“Across the Commonwealth and around the world, we have seen heart-warming stories of people coming together to help others, be it through delivering food parcels and medicines, checking on neighbours, or converting businesses to help the relief effort.
“And though self-isolating may at times be hard, many people of all faiths, and of none, are discovering that it presents an opportunity to slow down, pause and reflect, in prayer or meditation.
“It reminds me of the very first broadcast I made, in 1940, helped by my sister. We, as children, spoke from here at Windsor to children who had been evacuated from their homes and sent away for their own safety.
“Today, once again, many will feel a painful sense of separation from their loved ones. But now, as then, we know, deep down, that it is the right thing to do.”
We will meet again’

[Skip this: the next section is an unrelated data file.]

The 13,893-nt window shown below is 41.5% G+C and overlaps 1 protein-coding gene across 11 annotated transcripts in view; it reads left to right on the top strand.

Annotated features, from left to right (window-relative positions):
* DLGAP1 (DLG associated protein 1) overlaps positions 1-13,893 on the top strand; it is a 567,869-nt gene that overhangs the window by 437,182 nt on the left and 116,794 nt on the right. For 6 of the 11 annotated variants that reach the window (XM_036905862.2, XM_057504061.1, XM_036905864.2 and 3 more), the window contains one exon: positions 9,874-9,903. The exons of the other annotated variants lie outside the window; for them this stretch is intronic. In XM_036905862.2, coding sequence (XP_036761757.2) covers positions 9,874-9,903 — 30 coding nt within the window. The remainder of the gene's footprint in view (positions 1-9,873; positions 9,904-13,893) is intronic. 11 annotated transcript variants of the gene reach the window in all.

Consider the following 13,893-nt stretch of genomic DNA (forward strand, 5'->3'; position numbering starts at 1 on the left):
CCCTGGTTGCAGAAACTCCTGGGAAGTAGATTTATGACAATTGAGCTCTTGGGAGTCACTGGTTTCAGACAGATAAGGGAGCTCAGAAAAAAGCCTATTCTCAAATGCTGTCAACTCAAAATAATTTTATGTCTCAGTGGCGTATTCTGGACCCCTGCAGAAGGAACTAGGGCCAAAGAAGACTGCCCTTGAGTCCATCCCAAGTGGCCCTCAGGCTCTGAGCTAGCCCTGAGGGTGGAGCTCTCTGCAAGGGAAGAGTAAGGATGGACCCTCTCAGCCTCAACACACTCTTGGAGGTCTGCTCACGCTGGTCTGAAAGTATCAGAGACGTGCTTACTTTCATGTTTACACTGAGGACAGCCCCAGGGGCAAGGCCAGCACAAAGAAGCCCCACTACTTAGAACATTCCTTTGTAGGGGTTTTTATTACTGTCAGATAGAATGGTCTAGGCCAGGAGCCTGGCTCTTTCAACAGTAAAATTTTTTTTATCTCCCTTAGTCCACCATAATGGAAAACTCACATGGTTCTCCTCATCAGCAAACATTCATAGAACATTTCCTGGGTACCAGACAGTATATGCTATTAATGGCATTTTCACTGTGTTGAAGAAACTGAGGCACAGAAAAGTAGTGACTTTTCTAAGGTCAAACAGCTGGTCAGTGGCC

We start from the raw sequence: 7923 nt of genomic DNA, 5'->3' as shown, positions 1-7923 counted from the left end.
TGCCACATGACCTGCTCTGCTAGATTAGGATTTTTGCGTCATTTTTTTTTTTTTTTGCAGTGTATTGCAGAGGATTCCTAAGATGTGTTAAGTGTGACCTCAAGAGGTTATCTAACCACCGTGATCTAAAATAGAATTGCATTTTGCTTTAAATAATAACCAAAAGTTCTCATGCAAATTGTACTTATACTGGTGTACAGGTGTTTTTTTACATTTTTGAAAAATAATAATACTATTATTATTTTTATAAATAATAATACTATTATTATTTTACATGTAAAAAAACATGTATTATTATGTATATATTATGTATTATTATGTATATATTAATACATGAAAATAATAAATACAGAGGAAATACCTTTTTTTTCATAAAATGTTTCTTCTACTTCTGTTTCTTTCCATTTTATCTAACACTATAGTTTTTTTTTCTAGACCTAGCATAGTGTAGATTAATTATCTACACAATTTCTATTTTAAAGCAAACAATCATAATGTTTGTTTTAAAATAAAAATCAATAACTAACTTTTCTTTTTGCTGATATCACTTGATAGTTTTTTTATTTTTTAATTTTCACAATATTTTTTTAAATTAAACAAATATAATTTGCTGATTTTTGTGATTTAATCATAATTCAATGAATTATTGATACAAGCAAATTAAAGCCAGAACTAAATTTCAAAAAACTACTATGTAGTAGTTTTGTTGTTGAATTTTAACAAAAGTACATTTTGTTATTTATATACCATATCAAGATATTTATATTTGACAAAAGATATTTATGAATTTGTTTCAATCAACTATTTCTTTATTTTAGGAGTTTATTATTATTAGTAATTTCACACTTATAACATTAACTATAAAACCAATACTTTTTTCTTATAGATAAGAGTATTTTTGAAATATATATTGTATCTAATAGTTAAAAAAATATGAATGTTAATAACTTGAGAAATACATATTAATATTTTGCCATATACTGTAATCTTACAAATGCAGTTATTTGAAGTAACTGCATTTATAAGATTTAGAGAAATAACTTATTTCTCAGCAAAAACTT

“While we have faced challenges before, this one is different,” the Queen said.
“This time we join with all nations across the globe in a common endeavour, using the great advances of science and our instinctive compassion to heal. We will succeed — and that success will belong to every one of us.
“We should take comfort that while we may have more still to endure, better days will return: we will be with our friends again; we will be with our families again; we will meet again.”
The address came after a challenging weekend for the UK, where the death toll from the virus rose by 621 in the past 24 hours to 4934.
High fatalities are still expected to continue this week.
Britain, which has recorded nearly 48,000 cases, is in a state of virtual lockdown, with people told to stay at home unless it is essential to go out.
Health Minister Matt Hancock said even stricter rules might be imposed if the current rules to curb the spread of the virus were ignored.
– ABC / Jack HawkeJump to next article